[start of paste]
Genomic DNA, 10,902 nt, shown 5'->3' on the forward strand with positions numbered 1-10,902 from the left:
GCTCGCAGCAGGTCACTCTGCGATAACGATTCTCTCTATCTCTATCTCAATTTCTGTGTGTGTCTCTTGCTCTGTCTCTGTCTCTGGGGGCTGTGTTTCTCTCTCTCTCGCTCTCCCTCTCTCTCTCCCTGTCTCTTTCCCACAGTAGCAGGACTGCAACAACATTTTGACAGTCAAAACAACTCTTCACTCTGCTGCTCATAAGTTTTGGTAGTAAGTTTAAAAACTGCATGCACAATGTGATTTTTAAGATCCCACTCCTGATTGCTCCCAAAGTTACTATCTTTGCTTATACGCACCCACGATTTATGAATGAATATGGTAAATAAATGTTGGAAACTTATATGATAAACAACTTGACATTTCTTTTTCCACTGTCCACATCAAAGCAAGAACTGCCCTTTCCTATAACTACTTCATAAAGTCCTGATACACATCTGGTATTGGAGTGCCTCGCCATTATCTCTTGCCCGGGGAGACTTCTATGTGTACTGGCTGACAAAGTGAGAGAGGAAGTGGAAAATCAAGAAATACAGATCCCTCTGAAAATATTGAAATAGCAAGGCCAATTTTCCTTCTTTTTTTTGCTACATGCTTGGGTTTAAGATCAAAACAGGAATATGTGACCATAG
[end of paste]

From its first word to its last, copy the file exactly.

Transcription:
Genomic DNA, 10,902 nt, shown 5'->3' on the forward strand with positions numbered 1-10,902 from the left:
GCTCGCAGCAGGTCACTCTGCGATAACGATTCTCTCTATCTCTATCTCAATTTCTGTGTGTGTCTCTTGCTCTGTCTCTGTCTCTGGGGGCTGTGTTTCTCTCTCTCTCGCTCTCCCTCTCTCTCTCCCTGTCTCTTTCCCACAGTAGCAGGACTGCAACAACATTTTGACAGTCAAAACAACTCTTCACTCTGCTGCTCATAAGTTTTGGTAGTAAGTTTAAAAACTGCATGCACAATGTGATTTTTAAGATCCCACTCCTGATTGCTCCCAAAGTTACTATCTTTGCTTATACGCACCCACGATTTATGAATGAATATGGTAAATAAATGTTGGAAACTTATATGATAAACAACTTGACATTTCTTTTTCCACTGTCCACATCAAAGCAAGAACTGCCCTTTCCTATAACTACTTCATAAAGTCCTGATACACATCTGGTATTGGAGTGCCTCGCCATTATCTCTTGCCCGGGGAGACTTCTATGTGTACTGGCTGACAAAGTGAGAGAGGAAGTGGAAAATCAAGAAATACAGATCCCTCTGAAAATATTGAAATAGCAAGGCCAATTTTCCTTCTTTTTTTTGCTACATGCTTGGGTTTAAGATCAAAACAGGAATATGTGACCATAG